The role of your immune system is to protect your body against viruses and bacteria by targeting invaders and protecting healthy cells. Once a threat is detected, your white blood cells mobilize to protect you.
White blood cells destroy viruses and bacteria which threaten your body. White blood cells which destroy bacteria are called neutrophils. White blood cells which fight and destroy viruses are called CD4+ T lymphocytes. T lymphocytes have been called “killer” T cells because they destroy invading infections, and signal other white blood cells to do their job. Your B lymphocytes produce antibodies which help your body identify and recognize that particular virus or bacteria in the future and mobilize the immune system to fight it again.
While a healthy immune system can clear common viruses, once a person becomes infected with HIV, the virus attacks the immune system (especially the CD4+ T lymphocyte cells). Left untreated, HIV can develop into AIDS.
Many people mistakenly believe that HIV and AIDS are one and the same. There are also a significant number of people who believe that a diagnosis of HIV means AIDS is inevitable. It’s important to know that AIDS and HIV are not the same. More importantly, a person can have HIV and never develop AIDS.
HIV is the Virus That Causes AIDS
The human immunodeficiency virus, HIV, is an infection that attacks the immune system of those who contract the virus. HIV attacks and destroys CD4+ T lymphocyte cells, the white blood cells that protect you against infections and illness. As a result, the immune system does not work as efficiently or as effectively as it should. Left untreated, HIV can progress to AIDS, leaving the body vulnerable to infection and some types of cancer.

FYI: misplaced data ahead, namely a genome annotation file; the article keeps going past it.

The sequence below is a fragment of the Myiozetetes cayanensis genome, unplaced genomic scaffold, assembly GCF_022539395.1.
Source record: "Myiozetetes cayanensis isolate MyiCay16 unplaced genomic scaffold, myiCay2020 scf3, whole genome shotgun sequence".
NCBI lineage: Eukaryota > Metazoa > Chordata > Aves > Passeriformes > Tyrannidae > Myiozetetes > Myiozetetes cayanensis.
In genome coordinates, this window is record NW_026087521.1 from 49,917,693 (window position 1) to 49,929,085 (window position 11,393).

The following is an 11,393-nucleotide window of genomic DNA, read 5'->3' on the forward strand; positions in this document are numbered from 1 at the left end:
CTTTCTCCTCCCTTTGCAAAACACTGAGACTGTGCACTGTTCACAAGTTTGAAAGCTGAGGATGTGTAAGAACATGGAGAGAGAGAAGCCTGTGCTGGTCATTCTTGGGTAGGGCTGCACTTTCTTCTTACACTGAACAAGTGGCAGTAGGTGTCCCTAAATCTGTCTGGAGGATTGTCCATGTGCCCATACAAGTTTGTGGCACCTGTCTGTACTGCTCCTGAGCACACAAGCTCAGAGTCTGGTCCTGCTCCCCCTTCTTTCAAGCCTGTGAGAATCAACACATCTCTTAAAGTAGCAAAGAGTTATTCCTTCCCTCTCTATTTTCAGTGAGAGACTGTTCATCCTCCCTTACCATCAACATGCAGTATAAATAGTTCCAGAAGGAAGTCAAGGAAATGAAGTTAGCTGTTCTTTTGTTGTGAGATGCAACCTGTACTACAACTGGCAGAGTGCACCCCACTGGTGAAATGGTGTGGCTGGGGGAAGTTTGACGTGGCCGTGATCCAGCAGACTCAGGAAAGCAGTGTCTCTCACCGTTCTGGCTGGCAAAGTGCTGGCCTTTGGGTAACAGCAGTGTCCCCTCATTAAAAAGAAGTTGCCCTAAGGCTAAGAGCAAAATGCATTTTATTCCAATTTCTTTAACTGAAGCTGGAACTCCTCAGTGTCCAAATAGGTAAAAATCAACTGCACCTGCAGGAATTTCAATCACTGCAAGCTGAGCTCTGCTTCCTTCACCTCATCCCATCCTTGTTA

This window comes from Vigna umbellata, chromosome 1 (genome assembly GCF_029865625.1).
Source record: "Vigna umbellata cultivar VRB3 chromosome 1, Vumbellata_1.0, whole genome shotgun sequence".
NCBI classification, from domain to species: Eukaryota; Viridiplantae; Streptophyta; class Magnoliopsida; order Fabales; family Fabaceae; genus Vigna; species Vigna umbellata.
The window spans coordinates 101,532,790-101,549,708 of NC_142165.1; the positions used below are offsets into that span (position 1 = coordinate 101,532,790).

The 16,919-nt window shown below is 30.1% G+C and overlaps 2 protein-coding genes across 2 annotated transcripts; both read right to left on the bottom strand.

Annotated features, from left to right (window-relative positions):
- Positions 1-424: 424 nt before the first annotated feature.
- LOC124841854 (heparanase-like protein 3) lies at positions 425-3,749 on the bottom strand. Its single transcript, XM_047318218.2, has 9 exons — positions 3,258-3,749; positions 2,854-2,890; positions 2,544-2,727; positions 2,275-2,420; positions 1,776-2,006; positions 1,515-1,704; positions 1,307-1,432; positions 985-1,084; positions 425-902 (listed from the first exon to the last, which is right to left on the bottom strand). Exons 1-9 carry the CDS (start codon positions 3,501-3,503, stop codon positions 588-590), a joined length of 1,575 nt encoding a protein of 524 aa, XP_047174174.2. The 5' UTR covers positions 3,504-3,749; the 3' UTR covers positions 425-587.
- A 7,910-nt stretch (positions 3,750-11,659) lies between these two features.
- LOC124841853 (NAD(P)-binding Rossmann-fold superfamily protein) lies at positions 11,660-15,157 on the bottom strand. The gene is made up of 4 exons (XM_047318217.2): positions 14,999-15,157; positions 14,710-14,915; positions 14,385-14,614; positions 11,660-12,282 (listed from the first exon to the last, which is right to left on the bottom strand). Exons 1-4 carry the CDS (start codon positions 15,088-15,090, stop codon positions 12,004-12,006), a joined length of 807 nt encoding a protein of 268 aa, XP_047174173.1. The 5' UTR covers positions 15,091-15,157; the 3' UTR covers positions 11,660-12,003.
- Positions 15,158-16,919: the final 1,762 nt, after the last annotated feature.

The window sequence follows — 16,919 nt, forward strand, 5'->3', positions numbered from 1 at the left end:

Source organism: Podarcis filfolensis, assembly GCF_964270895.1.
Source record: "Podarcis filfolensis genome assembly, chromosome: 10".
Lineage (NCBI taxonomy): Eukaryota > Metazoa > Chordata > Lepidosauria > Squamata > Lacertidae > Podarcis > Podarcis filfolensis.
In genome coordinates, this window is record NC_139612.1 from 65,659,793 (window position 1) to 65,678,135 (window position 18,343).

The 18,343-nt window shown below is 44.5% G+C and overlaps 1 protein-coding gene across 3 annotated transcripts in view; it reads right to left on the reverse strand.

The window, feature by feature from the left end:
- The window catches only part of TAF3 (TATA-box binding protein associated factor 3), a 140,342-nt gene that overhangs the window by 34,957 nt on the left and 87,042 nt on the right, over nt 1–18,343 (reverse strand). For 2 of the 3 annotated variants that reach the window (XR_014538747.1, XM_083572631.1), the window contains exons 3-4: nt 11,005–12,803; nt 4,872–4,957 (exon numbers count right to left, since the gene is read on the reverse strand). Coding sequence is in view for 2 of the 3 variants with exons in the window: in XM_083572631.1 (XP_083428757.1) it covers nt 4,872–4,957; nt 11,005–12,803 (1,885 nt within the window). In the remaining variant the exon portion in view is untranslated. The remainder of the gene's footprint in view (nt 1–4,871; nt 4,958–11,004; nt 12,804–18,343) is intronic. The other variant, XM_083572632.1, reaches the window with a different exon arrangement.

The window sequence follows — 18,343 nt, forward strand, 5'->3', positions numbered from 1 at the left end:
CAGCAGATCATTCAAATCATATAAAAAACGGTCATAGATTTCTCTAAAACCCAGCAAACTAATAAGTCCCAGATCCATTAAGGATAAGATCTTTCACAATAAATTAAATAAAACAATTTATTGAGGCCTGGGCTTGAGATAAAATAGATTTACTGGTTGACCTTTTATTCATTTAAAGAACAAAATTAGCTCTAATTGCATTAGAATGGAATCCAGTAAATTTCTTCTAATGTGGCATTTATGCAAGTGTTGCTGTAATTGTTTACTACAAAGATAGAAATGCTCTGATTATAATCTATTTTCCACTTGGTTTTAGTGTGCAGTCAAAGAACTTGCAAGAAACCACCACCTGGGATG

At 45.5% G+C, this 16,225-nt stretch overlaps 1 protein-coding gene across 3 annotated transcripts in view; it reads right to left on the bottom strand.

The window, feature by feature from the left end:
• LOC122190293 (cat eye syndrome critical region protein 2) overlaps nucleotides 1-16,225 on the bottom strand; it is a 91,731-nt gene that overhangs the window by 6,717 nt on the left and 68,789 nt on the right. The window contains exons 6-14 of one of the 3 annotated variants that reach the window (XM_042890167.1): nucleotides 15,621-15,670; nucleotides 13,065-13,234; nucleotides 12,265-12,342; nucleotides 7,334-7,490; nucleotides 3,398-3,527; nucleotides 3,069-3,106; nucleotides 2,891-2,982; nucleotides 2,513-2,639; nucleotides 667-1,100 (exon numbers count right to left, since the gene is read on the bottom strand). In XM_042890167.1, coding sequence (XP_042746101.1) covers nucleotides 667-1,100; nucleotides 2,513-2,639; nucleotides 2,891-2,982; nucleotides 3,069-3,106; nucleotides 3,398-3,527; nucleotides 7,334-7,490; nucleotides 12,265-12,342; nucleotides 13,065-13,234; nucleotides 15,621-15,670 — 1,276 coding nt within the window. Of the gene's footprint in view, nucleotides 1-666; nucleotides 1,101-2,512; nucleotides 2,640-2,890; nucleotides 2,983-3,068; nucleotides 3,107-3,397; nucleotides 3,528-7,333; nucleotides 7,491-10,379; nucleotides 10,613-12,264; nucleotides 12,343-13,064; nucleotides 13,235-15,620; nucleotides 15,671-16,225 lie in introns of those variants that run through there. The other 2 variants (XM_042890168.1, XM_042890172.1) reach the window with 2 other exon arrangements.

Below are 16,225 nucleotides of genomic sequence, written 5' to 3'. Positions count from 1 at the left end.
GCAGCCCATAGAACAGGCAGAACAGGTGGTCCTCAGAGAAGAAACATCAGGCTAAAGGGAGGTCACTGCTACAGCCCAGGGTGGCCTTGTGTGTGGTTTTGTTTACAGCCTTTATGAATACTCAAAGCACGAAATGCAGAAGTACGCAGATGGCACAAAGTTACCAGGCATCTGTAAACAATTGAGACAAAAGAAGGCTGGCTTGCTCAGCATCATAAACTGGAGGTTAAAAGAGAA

AIDS is a Medical Condition Caused by HIV Damage
AIDS, acquired immunodeficiency syndrome, develops as a result of the untreated HIV virus infection. The complications or even the shortened life expectancy of a person who has developed AIDS is not from the syndrome itself but from the way the syndrome affects the immune system. Due to the damage HIV causes to the immune system, a person living with AIDS can have difficulty fighting infections like pneumonia, tuberculosis or other opportunistic infections.
The Stages of HIV and AIDS
While HIV causes AIDS, not everyone who contracts the virus will develop acquired immunodeficiency syndrome. The rate at which HIV progresses varies significantly from person to person. Without treatment, HIV can linger without progressing to AIDS for up to a decade. With treatment, HIV activity can be controlled, and the immune system can be protected. For a person diagnosed with HIV, it may be helpful to know that there are three stages:
- Stage 1: Acute HIV
An acute HIV infection can develop two to four weeks after contracting the virus. This stage is also known as primary HIV infection. The acute stage of HIV lasts until the immune system creates antibodies to fight the virus. The symptoms of acute HIV can easily be mistaken for flu-like symptoms. Symptoms can include fever, rash, fatigue and muscle aches. However, a significant number of people never experience symptoms in the acute stage. In fact, HIV.gov estimates that one in seven Americans have HIV but do not know it.
- Stage 2: Chronic HIV
HIV is a lifelong condition. During the second stage of HIV, the virus continues to multiply and destroy CD4+ T lymphocyte cells. While there is currently no cure for the virus, there are medications that can help control HIV and reduce the severity of immune system damage. Those living with chronic HIV may not have symptoms. Medications can halt the progression of chronic HIV and prevent the development of AIDS.